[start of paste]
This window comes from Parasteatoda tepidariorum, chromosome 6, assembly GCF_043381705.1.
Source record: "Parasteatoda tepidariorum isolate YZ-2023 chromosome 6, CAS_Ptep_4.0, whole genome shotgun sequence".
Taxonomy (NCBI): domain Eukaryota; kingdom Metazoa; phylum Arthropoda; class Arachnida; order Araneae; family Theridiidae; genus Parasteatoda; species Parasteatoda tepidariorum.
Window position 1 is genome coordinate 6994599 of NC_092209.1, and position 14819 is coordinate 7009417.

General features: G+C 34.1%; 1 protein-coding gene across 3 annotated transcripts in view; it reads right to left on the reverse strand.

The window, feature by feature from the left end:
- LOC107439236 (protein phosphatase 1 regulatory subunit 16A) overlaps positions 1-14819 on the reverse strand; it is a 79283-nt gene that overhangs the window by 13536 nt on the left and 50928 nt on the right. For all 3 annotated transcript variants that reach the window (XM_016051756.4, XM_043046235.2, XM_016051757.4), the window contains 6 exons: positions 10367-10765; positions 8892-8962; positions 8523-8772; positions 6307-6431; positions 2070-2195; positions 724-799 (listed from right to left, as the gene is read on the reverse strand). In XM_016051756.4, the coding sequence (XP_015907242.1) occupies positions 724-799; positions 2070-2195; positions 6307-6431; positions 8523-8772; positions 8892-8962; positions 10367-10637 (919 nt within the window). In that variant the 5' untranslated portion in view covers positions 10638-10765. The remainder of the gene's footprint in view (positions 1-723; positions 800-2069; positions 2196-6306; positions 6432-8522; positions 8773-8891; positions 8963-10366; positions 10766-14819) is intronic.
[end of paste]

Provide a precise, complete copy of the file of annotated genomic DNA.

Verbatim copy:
This window comes from Parasteatoda tepidariorum, chromosome 6, assembly GCF_043381705.1.
Source record: "Parasteatoda tepidariorum isolate YZ-2023 chromosome 6, CAS_Ptep_4.0, whole genome shotgun sequence".
Taxonomy (NCBI): domain Eukaryota; kingdom Metazoa; phylum Arthropoda; class Arachnida; order Araneae; family Theridiidae; genus Parasteatoda; species Parasteatoda tepidariorum.
Window position 1 is genome coordinate 6994599 of NC_092209.1, and position 14819 is coordinate 7009417.

General features: G+C 34.1%; 1 protein-coding gene across 3 annotated transcripts in view; it reads right to left on the reverse strand.

The window, feature by feature from the left end:
- LOC107439236 (protein phosphatase 1 regulatory subunit 16A) overlaps positions 1-14819 on the reverse strand; it is a 79283-nt gene that overhangs the window by 13536 nt on the left and 50928 nt on the right. For all 3 annotated transcript variants that reach the window (XM_016051756.4, XM_043046235.2, XM_016051757.4), the window contains 6 exons: positions 10367-10765; positions 8892-8962; positions 8523-8772; positions 6307-6431; positions 2070-2195; positions 724-799 (listed from right to left, as the gene is read on the reverse strand). In XM_016051756.4, the coding sequence (XP_015907242.1) occupies positions 724-799; positions 2070-2195; positions 6307-6431; positions 8523-8772; positions 8892-8962; positions 10367-10637 (919 nt within the window). In that variant the 5' untranslated portion in view covers positions 10638-10765. The remainder of the gene's footprint in view (positions 1-723; positions 800-2069; positions 2196-6306; positions 6432-8522; positions 8773-8891; positions 8963-10366; positions 10766-14819) is intronic.